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Employer Law Report

Tag Archives: S

Court Denies Employer’s Access to Social Media Posts in FLSA Collective Action and Sends Warning: If You Want Access to Social Media, Come with Both Barrels Loaded … Leave the Water Gun at Home

Posted in Employment Class & Collective Actions, Wage & Hour

A federal court has denied a defendant-employer’s request that plaintiffs sift through and turn over all their social media posts made during their work hours in an FLSA collective action in which the plaintiffs claim their employer failed to give them meal breaks. How did that happen? I thought you’d never ask.

By way of background, Jewell v. Aaron’s Inc., is a nationwide,1,700+ FLSA collective action pending in the Northern District of Georgia. In the suit (Complaint accessible here), the class plaintiffs (current and former employees of Aaron’s) claim they were not paid for their 30-minute meal periods. …


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Social Media Firing of the Week. (Final Score: God 10 – Waitress 0)

Posted in Employment Outtakes, Traps for the Unwary, Workforce Strategies, Workplace Privacy

The Internet is burning up this morning with the story of an Applebee’s waitress who was fired for posting on Reddit, a social news and entertainment site, the receipt from a customer who gave her no tip on a $35.00 check, writing "I give God 10% why do you get 18?" Unfortunately, the waitress did not obscure the customer’s signature when she posted a picture of the receipt, which naturally set off a firestorm of Reddit users and others on the Internet attempting to identify the customer. The customer apparently then contacted Applebee’s and demanded the waitress’s termination.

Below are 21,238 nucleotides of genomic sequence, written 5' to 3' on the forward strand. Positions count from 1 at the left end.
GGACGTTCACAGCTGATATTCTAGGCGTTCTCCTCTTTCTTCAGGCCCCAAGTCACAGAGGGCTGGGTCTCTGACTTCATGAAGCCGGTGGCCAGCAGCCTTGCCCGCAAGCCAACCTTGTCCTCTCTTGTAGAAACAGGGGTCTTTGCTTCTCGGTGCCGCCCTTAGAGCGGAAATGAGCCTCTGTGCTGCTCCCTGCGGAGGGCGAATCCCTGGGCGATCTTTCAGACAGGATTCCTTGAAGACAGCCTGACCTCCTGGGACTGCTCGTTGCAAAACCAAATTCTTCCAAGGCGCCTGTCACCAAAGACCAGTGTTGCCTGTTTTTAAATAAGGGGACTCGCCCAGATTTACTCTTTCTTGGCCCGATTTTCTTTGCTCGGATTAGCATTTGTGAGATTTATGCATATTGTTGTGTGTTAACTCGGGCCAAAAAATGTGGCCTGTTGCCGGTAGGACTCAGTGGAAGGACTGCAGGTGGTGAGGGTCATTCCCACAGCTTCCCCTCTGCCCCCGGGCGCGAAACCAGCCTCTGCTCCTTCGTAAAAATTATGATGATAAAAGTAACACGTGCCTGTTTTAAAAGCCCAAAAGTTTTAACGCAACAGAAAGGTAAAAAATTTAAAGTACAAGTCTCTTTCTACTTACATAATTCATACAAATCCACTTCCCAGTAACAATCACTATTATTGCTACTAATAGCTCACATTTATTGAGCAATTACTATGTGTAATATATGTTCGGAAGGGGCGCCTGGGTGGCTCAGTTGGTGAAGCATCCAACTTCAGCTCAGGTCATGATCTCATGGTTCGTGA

While there …


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ADA Amendments Act Passed by House and Senate; President Expected to Sign Bill

Posted in EEO

On Wednesday, September 17, by voice vote, the House of Representatives approved the Senate version of the ADA Amendments Act (ADAAA) (S.3406), which the Senate had unanimously approved last week. The White House immediately issued a statement that President Bush looks forward to signing the bill into law. Once signed, the ADAAA will take effect on January 1, 2009.

The Senate bill differed slightly from the previously passed House version. For employers, the most significant difference between the two bills is the decision to eliminate a definition for “substantially limits,” which was included in the House bill. Instead, the new bill directs the …


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